NRG-BR002 is a phase IIR/III trial of standard care systemic therapy with or without local therapy for newly oligometastatic breast cancer. All patients have at least one and no more than two pathologically confirmed metastases and locoregional disease treated more than 3 months prior to trial registration with no known residual disease. Ablation of metastases will be by SBRT or surgery.
“If the addition of ablative therapy of all metastases improves overall survival, then the paradigm shifts to multidisciplinary treatment, rather than just systemic treatment of metastatic disease,” Dr. Khan noted. If overall survival is not improved, “then off-protocol use of SBRT stops,” avoiding toxicity and reducing costs.
For patients today, ablation of oligometastases outside of a clinical trial can be considered if lesions are few and small, the disease-free interval is long, complete ablation appears feasible, and toxicity is low. “Appropriate systemic therapy options should be used in combination,” Dr. Khan advised, and ongoing trials need to be completed. ■
DISCLOSURE: Dr. Khan reported no conflicts of interest.
1. Khan SA: Local therapy of limited disease in stage IV breast cancer: What is the evidence? 2019 Lynn Sage Breast Cancer Symposium. Presented October 5, 2019.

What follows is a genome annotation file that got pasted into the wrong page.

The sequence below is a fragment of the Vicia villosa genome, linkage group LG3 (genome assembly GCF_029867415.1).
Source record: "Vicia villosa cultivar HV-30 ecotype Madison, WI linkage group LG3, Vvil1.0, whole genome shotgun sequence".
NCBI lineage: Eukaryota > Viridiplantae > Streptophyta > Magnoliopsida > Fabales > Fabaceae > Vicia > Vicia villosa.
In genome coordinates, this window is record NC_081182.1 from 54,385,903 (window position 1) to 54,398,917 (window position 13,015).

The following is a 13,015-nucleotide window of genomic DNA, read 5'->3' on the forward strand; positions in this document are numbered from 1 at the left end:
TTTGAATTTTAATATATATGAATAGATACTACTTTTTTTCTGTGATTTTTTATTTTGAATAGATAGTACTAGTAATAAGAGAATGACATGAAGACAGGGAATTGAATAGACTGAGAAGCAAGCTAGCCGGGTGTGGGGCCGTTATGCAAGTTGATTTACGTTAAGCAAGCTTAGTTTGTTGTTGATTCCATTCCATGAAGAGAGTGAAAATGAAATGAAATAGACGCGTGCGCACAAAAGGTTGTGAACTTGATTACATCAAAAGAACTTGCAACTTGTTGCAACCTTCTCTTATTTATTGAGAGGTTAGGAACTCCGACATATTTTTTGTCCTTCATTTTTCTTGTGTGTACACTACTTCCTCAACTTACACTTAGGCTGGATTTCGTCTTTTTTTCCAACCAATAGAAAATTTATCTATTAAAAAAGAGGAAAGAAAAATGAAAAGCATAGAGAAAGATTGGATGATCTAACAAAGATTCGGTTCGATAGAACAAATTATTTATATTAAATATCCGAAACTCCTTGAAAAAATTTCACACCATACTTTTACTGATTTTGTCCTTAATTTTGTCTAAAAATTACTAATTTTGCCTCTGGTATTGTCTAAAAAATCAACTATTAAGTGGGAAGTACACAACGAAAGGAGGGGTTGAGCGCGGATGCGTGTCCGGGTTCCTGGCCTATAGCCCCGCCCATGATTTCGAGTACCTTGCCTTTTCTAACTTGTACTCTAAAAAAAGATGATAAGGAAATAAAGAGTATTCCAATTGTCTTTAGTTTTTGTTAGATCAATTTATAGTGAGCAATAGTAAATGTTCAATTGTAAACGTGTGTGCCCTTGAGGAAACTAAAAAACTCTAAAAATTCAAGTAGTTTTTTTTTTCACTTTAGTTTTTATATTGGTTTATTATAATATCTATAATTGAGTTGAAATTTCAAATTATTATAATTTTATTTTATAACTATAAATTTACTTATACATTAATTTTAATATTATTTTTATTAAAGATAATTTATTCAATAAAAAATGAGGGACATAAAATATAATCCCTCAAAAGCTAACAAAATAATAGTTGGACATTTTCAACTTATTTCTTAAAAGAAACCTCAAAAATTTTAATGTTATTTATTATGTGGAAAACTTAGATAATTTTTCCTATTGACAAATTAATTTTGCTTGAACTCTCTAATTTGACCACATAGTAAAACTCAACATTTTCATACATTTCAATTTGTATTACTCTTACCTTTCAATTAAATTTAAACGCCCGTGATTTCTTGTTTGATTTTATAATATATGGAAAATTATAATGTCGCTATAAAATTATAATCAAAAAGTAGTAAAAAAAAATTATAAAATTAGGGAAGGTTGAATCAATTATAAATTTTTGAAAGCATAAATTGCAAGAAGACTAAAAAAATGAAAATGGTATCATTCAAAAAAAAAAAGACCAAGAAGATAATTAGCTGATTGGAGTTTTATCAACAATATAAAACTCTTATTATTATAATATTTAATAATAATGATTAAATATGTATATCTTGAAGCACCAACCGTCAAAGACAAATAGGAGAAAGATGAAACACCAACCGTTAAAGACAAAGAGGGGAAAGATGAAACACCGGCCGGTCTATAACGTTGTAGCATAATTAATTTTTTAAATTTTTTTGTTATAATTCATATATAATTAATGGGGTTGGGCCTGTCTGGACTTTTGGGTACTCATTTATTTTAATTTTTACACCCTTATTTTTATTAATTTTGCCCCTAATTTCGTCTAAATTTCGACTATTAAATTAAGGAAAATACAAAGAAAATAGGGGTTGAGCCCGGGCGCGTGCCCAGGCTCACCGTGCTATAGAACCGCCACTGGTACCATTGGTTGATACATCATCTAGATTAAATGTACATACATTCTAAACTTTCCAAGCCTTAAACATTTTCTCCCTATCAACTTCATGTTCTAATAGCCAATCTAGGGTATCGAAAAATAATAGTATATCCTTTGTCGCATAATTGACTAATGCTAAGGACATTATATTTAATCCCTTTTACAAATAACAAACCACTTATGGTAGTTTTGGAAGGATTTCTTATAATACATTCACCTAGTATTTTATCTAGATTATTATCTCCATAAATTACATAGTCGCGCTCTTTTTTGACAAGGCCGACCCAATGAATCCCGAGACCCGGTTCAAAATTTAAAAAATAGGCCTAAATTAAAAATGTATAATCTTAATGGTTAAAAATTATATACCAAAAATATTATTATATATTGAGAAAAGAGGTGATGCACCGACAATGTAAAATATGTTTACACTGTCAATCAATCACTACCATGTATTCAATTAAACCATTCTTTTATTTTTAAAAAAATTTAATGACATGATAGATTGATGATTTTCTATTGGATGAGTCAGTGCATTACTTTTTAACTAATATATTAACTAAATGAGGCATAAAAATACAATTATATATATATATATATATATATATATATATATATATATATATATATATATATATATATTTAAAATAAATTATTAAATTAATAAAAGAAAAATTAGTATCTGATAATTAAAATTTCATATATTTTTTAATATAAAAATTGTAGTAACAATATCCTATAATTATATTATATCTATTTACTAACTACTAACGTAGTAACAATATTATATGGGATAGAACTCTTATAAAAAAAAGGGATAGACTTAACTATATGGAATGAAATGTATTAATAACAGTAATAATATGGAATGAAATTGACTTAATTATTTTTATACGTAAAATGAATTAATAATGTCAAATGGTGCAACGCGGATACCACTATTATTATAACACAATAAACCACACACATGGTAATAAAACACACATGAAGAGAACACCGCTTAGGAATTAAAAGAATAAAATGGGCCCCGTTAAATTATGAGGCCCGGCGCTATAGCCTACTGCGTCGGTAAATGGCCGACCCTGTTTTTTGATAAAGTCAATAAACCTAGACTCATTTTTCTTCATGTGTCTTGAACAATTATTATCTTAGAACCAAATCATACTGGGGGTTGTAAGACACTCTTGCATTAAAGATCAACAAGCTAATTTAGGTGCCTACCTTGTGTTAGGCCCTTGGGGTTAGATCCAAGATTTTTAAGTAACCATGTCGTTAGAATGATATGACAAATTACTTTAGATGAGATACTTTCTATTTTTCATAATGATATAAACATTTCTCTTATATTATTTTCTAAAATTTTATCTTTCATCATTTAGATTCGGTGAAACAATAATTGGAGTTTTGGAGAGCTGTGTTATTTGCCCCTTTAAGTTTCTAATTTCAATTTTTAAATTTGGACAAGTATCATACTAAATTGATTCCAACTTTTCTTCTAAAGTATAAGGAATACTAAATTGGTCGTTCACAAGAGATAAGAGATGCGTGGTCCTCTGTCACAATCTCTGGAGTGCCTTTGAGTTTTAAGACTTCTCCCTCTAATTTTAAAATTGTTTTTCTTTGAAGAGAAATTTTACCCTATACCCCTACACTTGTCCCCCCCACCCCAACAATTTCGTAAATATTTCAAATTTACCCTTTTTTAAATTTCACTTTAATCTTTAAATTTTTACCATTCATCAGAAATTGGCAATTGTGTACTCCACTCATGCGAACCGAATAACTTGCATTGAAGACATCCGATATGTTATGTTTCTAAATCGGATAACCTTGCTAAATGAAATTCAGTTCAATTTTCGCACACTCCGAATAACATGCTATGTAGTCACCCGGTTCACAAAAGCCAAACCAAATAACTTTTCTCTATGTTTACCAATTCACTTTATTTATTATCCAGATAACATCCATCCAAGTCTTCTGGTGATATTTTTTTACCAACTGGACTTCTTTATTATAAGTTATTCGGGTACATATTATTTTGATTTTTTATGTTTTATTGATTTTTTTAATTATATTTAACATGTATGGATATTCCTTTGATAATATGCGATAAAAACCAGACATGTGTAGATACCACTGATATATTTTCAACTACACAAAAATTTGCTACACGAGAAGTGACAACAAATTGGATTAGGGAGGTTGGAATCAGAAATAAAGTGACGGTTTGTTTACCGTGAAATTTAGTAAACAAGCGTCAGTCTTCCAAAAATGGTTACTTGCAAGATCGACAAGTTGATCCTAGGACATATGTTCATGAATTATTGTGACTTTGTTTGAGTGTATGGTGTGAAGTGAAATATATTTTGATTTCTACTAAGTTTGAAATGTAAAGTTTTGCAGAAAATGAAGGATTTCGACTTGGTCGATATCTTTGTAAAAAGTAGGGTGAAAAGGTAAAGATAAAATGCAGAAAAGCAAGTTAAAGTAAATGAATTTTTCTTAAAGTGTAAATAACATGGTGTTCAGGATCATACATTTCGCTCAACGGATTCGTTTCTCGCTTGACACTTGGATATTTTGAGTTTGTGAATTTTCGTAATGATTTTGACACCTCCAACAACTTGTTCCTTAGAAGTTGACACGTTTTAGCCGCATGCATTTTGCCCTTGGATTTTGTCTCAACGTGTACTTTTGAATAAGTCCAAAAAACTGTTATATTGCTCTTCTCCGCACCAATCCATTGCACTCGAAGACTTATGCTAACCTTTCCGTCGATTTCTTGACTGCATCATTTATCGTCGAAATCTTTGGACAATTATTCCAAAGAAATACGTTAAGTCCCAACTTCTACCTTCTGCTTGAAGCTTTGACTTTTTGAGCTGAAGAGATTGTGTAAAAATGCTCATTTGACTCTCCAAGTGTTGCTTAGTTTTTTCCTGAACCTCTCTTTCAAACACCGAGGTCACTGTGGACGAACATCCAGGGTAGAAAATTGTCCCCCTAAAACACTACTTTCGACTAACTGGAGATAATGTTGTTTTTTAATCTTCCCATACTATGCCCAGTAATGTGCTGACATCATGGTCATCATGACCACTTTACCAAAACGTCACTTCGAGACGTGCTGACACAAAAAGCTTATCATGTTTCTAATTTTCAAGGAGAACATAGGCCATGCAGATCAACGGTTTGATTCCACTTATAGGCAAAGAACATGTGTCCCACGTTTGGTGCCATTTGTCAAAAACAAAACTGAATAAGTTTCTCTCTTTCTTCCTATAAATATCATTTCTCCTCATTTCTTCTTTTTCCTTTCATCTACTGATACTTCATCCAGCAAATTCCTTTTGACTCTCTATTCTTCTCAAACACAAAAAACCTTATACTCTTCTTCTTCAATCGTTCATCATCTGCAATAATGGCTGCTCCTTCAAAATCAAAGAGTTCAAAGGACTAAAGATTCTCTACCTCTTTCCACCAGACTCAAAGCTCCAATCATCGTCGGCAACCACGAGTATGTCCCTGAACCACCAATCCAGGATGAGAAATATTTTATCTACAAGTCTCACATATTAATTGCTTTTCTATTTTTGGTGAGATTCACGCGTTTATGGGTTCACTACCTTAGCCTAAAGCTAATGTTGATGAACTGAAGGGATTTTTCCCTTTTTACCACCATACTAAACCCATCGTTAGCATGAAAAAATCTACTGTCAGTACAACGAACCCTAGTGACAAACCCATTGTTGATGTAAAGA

2. Badwe R, Hawaldar R, Nair N, et al: Locoregional treatment versus no treatment of the primary tumour in metastatic breast cancer: An open-label randomised controlled trial. Lancet Oncol 16:1380-1388, 2015.
3. Soran A, Ozmen V, Ozbas S, et al: Randomized trial comparing resection of primary tumor with no surgery in stage IV breast cancer at presentation: Protocol MF07-01. Ann Surg Oncol 25:3141-3149, 2018.
4. King TA, Lyman J, Gonen M, et al: A prospective analysis of surgery and survival in stage IV breast cancer (TBCRC 013). J Clin Oncol. May 11, 2017 (early release online).
5. Milano RT, Katz AW, Zhang H, et al: Oligometastases treated with stereotactic body radiotherapy: Long-term follow-up of prospective study. Int J Radiat Oncol Biol Phys 83:878-886, 2012.
6. Palma DA, Olson R, Harrow S, et al: Stereotactic ablative radiotherapy for the comprehensive treatment of 4–10 oligometastatic tumors (SABR-COMET-10): Study protocol for a randomized phase III trial. BMC Cancer 19:816, 2019.